July 12, 2016
- A modest advance in sales activity during the month of May put additional strain on for-sale inventory as the single-family housing market seems to remain caught in a loop that continues to prevent many prospective homebuyers from making a purchase. Sales of existing single-family homes are rising, but the low level of homes available for purchase leaves many would-be buyers unable to transact and is exerting upward pressure on prices. Some of the bottleneck is attributable to the new-home segment, where high prices and a lack of building across a wide range of prices is restricting potential move-up buyers from acquiring new homes. A reduction in the completion of starter homes, in particular, continues to sustain tight vacancy in the multifamily sector as tenures extend for some rental households.
- With limited inventory of existing single-family homes on the market, some buyers are turning to the new-home segment, supporting additional building. Single-family home completions recently reached their highest level in the current economic cycle as steady buyer traffic enables builders to pre-sell units, triggering a jump in new-home sales of 9 percent over the past year. However, first-time homebuyers have been virtually shut out as builders focus on higher-end housing. The median price of a newly constructed single-family residence advanced over the past year to $290,100, well above the levels posted prior to the downturn, when builders constructed more starter homes.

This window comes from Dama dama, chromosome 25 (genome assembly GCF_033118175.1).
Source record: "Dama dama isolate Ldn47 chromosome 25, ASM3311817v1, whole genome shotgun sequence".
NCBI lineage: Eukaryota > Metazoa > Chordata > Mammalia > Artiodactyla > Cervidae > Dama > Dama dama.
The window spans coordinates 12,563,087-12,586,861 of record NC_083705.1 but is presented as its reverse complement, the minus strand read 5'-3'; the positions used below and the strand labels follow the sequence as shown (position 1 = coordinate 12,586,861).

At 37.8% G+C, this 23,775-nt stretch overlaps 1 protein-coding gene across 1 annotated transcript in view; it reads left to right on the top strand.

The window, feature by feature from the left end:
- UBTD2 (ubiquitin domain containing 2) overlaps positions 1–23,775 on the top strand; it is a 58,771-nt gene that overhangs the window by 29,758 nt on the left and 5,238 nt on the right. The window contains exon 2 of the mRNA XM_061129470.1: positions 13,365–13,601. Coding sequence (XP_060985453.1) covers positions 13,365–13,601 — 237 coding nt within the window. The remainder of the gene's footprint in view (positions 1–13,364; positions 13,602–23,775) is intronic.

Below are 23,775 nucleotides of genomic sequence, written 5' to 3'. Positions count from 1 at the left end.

- The supply of existing single-family homes continued to shrink during May, maintaining upward pressure on pricing. For-sale inventory dropped to 4.4 months, the lowest level since 2005. While velocity accelerated from the year-earlier level, the tight inventory underpinned a 5 percent rise in the median price of a pre-owned single-family residence to $231,500, surpassing the prior peak.
- A tight housing market driven largely by limited for-sale inventory is generating strong renter demand as many would-be homebuyers wait on the sidelines. As a result, apartment demand in the second quarter remains robust while vacancy for single-family residences, according to the U.S. Census Bureau, is hovering near 7 percent, down 400 basis points from the peak achieved in August 2009 and at a rate not realized since the early ‘90s. The addition of thousands of apartments to inventory across the nation this year will continue to fill the void as these potential buyers face a competitive purchasing market, keeping vacancy tight as nearly 258,000 units are absorbed.
- Sales of single-family homes are fueling an increase in consumer purchases of items associated with the formation of new owner-occupied households and the replacement of older items as other homeowners move into new residences. Spending at furniture and home furnishings stores, as well as home improvement stores, rose nearly 4 percent each in the last 12 months. Furniture and home furnishings retailers will continue to play an important role as traffic drivers for retail property owners, since consumers prefer to physically inspect many items prior to purchase. This year, U.S. retail property vacancy will decline 30 basis points to 5.8 percent.